If you’re looking for an upward career movement in customer service, you need to be prepared to deal with difficult situations from day one. Be it face-to-face, over phone, email or even chat, whenever something goes wrong, a customer service manager will be the first point of contact for customer support agents trying to solve uncommon or complicated customer problems.
Whether you are a customer service representative on the lookout for a promotion or a keen applicant for a customer service manager role, this guide will help you understand the role better and plan your next steps.
What does a Customer Service Manager job description entail?
A customer service manager is responsible for customer retention by ensuring consistent customer experience along the customer lifecycle. A good customer service manager understands the customer needs and bridges the gap between the teams that deliver a memorable customer experience and the one that attends to customers face-to-face. A skilled customer service manager leverages management skills to streamline the ticket queue, improve resolution cadence, helps teams in achieving performance goals, and improving customer satisfaction scores.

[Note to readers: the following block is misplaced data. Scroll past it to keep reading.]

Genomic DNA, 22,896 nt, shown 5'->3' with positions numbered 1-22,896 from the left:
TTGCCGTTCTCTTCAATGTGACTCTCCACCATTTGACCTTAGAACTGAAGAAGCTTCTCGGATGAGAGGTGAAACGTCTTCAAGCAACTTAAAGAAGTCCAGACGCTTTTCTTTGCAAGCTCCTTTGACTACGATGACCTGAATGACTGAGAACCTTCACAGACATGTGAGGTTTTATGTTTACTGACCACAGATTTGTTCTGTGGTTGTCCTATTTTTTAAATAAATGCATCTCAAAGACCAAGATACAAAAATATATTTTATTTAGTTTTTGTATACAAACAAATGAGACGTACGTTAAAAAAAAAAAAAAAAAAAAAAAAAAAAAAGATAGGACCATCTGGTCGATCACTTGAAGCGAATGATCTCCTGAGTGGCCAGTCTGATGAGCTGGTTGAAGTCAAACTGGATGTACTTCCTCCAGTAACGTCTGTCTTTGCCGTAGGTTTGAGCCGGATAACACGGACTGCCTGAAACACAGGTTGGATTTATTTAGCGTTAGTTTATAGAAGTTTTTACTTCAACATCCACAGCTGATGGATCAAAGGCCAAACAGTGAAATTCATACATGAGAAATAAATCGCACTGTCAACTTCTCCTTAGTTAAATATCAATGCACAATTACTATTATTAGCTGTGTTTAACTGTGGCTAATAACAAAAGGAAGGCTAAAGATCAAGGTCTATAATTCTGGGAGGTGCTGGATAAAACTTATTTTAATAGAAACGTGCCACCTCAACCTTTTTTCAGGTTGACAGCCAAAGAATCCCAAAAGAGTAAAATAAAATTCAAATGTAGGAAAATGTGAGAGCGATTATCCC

The customer service manager has a pivotal role in customer success. Here’s a list of key responsibilities for a customer service manager:
- Hire and establish a high-performing customer support team with a diverse skill set to respond to and resolve customer queries in a quick and efficient manner, encourage the team to maintain an accurate record of all customer interactions, and help solve complex issues with the right knowledge and tools.
- Gain knowledge about the company’s products/ services to assist the customer service team to resolve any escalations
- Derive actionable insights from customer feedback and share with other teams to nurture customer relationships